Quick Hits

A Clinton Bounce in Swing State Polls
Hillary Clinton appears to be getting a bounce in some crucial battleground states in the wake of the first Presidential debate. For his part, Donald Trump continues to provide badly needed assistance to Mrs. Clinton’s campaign by Tweeting insults about a former beauty contestant.


Trump’s Latest Strategy
According to Politico, the Trump campaign has decided to sharpen its message by “invoking the specter of a conspiracy by big corporations, media companies and donors to elect Hillary Clinton.” The idea is that this would solidify white working class support and attract Bernie Sanders supporters.


These featherbrained conspiracy theories were all the rage among radical leftists in the late 1960s and the early 1970s. Now they are the pet theories of the nominally Republican Trump campaign. As Trump continues to redefine the Republican Party as a populist / progressive movement he will do more to advance progressive causes than Hillary Clinton ever could. Trump voters desperate to keep Mrs. Clinton out of the White House should think about that for a minute—if their attention span can last that long.


The Clinton Tapes

Some hacked tapes of Clinton speeches to donors have been leaked. It is easy to see why the Clinton campaign tried to keep them under wraps. She implicitly acknowledges that much of the Free Stuff campaign is just rhetorical. That could enrage the Bernie Sanders supporters she is so desperately courting.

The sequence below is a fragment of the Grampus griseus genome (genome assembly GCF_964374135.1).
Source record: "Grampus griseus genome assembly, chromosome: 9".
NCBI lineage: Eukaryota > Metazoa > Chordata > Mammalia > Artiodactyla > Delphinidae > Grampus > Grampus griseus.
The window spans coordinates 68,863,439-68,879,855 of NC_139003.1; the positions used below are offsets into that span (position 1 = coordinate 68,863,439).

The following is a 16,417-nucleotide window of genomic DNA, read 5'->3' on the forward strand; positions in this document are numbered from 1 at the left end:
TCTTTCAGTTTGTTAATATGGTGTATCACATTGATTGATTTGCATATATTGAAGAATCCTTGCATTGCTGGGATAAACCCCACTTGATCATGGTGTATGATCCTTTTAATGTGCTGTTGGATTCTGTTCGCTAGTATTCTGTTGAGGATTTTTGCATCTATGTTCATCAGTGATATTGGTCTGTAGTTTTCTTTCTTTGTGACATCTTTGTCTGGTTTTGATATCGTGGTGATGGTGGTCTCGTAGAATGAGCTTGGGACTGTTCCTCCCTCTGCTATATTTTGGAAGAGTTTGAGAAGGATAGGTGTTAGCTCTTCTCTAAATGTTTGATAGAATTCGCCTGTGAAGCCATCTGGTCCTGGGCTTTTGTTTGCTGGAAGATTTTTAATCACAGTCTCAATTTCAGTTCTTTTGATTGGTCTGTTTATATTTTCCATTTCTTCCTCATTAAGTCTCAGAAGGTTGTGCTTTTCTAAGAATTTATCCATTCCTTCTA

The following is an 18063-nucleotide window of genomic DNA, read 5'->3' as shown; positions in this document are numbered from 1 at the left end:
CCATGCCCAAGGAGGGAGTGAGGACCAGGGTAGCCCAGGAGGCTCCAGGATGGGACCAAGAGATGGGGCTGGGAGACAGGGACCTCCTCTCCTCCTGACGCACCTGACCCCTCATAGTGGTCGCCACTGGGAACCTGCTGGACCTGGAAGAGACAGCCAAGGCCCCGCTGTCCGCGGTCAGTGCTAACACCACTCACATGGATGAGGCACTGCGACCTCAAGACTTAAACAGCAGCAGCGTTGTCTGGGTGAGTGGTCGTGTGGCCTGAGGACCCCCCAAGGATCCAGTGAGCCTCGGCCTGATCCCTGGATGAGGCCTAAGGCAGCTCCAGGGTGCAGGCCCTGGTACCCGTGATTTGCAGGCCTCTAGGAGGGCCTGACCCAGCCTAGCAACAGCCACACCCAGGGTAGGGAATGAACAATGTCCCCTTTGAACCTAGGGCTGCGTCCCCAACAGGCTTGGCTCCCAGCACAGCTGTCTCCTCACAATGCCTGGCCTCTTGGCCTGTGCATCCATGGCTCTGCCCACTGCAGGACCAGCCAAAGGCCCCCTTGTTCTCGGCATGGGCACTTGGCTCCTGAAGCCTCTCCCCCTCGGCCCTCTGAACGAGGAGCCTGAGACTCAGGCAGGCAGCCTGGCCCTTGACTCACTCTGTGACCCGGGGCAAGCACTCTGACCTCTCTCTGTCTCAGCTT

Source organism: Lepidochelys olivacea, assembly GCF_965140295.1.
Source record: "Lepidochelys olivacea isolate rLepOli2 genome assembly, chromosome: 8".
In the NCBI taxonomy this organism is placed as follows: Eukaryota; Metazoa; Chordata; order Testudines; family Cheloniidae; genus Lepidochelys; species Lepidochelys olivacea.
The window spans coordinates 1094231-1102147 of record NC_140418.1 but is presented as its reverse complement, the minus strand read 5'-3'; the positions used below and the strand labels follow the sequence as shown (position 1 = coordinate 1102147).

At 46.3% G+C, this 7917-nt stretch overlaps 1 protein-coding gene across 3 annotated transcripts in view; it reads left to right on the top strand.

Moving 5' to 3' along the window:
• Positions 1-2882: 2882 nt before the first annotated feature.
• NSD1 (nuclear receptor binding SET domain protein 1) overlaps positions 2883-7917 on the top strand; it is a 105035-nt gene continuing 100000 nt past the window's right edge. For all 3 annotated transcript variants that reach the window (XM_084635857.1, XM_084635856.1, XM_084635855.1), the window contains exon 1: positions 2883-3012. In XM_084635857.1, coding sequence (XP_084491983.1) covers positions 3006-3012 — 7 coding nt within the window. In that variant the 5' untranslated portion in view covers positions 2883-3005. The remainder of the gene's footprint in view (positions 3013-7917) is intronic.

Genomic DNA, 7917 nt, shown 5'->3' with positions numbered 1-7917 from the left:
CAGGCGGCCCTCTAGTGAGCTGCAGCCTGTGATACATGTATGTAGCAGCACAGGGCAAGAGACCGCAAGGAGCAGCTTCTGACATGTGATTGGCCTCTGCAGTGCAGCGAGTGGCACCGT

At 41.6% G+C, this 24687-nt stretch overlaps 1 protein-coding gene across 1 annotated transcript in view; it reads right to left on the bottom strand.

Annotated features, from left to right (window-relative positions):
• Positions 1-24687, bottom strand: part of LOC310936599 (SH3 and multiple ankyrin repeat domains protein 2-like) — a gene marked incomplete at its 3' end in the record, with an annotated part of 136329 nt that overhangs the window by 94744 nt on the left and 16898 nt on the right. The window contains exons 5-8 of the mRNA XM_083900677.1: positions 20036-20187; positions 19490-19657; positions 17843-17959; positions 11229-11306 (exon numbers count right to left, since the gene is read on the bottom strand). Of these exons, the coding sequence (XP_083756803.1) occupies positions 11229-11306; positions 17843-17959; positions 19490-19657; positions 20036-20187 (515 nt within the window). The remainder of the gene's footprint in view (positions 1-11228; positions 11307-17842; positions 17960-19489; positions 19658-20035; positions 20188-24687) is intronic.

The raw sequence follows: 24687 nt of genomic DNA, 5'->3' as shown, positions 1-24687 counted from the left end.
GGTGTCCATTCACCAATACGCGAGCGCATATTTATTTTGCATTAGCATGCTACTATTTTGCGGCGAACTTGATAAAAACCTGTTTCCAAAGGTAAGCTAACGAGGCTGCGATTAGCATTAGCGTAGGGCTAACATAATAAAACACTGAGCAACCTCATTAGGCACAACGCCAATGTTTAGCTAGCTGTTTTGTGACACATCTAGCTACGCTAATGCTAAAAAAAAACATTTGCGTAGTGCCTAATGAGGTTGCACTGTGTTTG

About Those Pesky E-Mails

Surprise, surprise, surprise as Gomer Pyle used to say.



It turns out that President Obama was lying when he said he found out about Hillary Clinton’s private e-mail address on the news like everybody else. It turns out that, not only did he know about Clinton’s set-up, he sent and received e-mails through her system himself while using a pseudonym.


Which also explains why Hillary Clinton was not indicted—because Obama was guilty of the same offense, meaning that he had a conflict of interest over Mrs. Clinton’s potential prosecution. A legal analysis by Andrew McCarthy of National Review is available at this link.


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